Survey Reveals Small Industrial Companies are GrowingWhen an executive looks to the success of a company such as Field Fastener Company based outside of Chicago they might first believe that they’re an exception to the economy. However, what is actually the case is that many industrial companies across the country, in all different types of industry, are actually seeing growth that warrants building a new warehouse similar to what Field Fastener is doing.
In a recent survey put out by ThomasNet, it was revealed that 45% of respondents reported growth over the last six months of 2010. 88% of all respondents anticipated future expansion. The Industry Market Barometer, a semi-annual report, surveyed 3,370 professionals all from North America. The majority are from small companies that have fewer than 100 employees and less than $10 million in yearly revenue.
A focus on specific strategies is the reason for so much of this success. According to 78% of those surveyed, a focus on customer retention and service very much contributed to growth in 2010. What had been occurring””and 68% admit that this was their greatest challenge””was that customers were cutting back or going out of business. So, when a previous customer might have been a yearly $100,000 in revenue, suddenly they were now only $50,000. Even worse, many customers were simply closing down.
Focusing on customer retention and service allowed these companies to work out deals that allow their clients to continue purchasing. With this growth in customer retention and service, many companies are adding positions in customer service. Specifically, of all companies that do plan on hiring, a third will pick up new customer service employees which demonstrates how important this strategy is.
The other two big challenges these companies are experiencing are with competition both domestic and international. 46% of companies cited domestic competition as their top challenge. The actions to this challenge vary. 71% are directing resources to get business in different industries. 46% are looking for new business in different geographies. Finally, 43% are working to fight in their core market.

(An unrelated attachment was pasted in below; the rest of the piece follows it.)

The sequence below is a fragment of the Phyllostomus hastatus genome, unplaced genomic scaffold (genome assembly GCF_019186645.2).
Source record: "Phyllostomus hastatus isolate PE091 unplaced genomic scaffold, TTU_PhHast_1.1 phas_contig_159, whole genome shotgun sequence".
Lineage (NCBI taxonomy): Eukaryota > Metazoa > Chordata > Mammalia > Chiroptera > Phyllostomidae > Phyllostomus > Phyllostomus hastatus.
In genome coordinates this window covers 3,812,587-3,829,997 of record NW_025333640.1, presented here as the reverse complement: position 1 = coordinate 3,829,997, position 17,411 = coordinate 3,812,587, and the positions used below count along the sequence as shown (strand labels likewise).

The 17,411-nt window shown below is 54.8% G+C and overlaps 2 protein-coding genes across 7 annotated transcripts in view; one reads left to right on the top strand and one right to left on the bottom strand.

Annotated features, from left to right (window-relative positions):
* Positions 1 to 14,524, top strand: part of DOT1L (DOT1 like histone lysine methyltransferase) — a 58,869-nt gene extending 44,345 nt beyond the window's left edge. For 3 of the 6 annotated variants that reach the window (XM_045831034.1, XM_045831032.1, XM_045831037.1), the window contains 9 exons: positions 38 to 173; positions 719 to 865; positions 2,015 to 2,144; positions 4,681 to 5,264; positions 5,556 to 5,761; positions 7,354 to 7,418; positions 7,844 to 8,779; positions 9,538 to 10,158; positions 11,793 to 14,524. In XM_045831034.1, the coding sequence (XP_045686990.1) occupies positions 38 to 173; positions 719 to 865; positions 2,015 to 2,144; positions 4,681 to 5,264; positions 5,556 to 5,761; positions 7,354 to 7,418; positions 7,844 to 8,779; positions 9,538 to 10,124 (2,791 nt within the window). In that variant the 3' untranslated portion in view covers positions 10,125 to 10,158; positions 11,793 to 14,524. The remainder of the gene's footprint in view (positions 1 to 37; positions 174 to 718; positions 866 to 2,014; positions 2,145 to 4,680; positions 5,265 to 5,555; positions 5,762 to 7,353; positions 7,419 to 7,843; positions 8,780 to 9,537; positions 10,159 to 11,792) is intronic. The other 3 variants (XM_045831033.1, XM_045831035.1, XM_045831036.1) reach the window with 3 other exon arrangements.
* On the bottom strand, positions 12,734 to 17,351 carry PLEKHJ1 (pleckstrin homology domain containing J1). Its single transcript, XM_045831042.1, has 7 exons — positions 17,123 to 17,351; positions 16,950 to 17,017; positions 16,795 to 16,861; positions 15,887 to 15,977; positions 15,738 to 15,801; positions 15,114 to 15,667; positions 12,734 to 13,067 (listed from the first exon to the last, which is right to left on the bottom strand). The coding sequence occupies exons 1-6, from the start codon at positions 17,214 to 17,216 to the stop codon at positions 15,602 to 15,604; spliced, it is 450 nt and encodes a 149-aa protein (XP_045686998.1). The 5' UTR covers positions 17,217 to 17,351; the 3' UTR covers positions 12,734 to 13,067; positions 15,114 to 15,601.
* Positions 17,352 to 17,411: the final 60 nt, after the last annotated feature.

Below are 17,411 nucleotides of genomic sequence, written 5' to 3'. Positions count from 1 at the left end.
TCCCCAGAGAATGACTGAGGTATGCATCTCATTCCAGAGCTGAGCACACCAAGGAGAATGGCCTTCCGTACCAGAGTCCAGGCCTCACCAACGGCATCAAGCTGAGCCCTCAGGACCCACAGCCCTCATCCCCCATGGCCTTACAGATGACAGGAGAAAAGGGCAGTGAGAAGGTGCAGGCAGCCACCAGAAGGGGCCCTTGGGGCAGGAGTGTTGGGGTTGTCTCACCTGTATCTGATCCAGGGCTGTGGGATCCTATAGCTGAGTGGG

29% of all companies admitted that overseas competition””with Asia, Europe and South America””was a top challenge for them. 28% of those are going to be looking for new business in those same markets. Surprisingly, there are companies hiring to help with this. 38% of companies will add sales and marketing employees which will help with both domestic and international growth.
In Washington, politicians say that the way to get our economy right is to create manufacturing jobs. What’s interesting, though, is that there are a ton of jobs just waiting for qualified people to apply. Of all companies that are going to add new employees, 43% intend on hiring skilled trade workers, 36% intend on adding line workers and 35% will hire engineering staff. What these numbers demonstrate is an expected rise in demand and the need to have employees ready to deal with it.
While the economy is experiencing difficulties and some companies are having a hard time, the industrial sector, as a whole, is experiencing growth. Specifically, 1.5 times more companies are growing rather than declining””a 45% to 18% ratio””which truly demonstrates how hard these companies are trying to get out of this recession. It’s with this hard work and ingenuity that the American economy will recover.
You might also like
There is little in modern business that trades on more equity than your business reputation. Stock prices fluctuate because it, and the media tipping point is reached at surprising speed
Being a new entrepreneur in these tough economic times is challenging enough, but attempting to go it alone like some stereotypical “rugged individualist” is ill advised in today’s interconnected business
So you want to gain exposure, find out who is buying what, get the inside scoop before everyone else does. You proceed to purchase several hundred, even thousand, leads that